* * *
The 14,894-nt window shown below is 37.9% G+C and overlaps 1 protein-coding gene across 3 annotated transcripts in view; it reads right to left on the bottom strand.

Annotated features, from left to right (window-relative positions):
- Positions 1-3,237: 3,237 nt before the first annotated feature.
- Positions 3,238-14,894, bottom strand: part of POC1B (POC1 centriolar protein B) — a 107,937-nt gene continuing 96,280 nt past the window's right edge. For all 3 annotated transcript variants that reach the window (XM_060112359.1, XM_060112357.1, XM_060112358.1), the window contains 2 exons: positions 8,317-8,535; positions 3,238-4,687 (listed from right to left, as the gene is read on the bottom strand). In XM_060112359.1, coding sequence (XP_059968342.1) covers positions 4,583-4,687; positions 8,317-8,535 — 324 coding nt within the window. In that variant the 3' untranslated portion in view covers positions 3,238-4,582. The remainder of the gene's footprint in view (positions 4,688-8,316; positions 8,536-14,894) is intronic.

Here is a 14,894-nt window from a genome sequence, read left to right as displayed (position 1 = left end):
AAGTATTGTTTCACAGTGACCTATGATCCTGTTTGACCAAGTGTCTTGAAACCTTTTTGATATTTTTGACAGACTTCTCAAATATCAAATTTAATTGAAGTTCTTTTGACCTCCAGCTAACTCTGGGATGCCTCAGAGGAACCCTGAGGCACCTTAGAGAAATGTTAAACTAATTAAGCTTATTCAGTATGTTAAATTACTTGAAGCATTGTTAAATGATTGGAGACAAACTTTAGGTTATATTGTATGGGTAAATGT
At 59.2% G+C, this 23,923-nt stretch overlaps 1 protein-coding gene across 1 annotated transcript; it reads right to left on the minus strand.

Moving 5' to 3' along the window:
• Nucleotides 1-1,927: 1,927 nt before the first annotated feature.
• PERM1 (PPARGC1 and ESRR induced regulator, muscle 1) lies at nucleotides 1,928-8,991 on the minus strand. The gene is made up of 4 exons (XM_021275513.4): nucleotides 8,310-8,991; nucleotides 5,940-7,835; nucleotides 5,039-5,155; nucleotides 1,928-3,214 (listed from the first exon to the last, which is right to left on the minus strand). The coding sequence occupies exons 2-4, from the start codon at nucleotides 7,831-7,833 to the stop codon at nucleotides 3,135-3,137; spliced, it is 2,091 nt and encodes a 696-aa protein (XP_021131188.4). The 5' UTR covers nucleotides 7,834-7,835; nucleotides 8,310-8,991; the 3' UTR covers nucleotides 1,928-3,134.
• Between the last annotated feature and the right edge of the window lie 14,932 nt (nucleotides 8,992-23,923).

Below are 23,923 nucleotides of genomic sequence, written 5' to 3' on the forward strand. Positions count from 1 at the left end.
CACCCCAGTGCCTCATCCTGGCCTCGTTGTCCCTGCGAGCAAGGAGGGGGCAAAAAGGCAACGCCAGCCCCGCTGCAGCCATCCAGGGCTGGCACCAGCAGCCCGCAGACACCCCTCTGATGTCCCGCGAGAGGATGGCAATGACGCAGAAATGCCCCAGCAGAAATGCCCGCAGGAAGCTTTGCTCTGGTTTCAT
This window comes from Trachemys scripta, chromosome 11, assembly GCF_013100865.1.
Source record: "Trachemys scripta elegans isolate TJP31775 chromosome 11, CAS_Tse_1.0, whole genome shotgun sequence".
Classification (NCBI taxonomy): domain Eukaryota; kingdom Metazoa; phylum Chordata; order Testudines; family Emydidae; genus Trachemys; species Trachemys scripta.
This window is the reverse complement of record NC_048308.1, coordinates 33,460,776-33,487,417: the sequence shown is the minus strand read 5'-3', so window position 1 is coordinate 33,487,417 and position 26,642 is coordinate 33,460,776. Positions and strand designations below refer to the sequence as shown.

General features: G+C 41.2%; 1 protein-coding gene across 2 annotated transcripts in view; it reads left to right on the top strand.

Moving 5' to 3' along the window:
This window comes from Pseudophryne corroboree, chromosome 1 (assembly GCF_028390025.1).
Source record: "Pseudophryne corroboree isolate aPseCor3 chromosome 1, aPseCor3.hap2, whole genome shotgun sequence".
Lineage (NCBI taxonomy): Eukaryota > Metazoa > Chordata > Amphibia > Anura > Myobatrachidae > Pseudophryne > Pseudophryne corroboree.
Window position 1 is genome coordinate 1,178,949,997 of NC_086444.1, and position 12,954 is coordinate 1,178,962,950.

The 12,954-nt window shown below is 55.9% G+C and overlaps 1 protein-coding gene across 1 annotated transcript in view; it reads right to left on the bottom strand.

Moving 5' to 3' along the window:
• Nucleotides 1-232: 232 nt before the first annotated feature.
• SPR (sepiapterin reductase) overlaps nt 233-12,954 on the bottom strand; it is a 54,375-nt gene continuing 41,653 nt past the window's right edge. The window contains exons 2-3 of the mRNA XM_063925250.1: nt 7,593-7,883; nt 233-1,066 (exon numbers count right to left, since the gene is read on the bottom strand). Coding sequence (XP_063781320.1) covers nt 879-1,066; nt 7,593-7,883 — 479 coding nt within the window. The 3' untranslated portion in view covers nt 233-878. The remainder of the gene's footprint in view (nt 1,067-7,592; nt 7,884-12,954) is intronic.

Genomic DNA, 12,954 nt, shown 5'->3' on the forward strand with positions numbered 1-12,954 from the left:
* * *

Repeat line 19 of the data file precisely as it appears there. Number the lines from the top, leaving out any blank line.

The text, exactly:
Moving 5' to 3' along the window: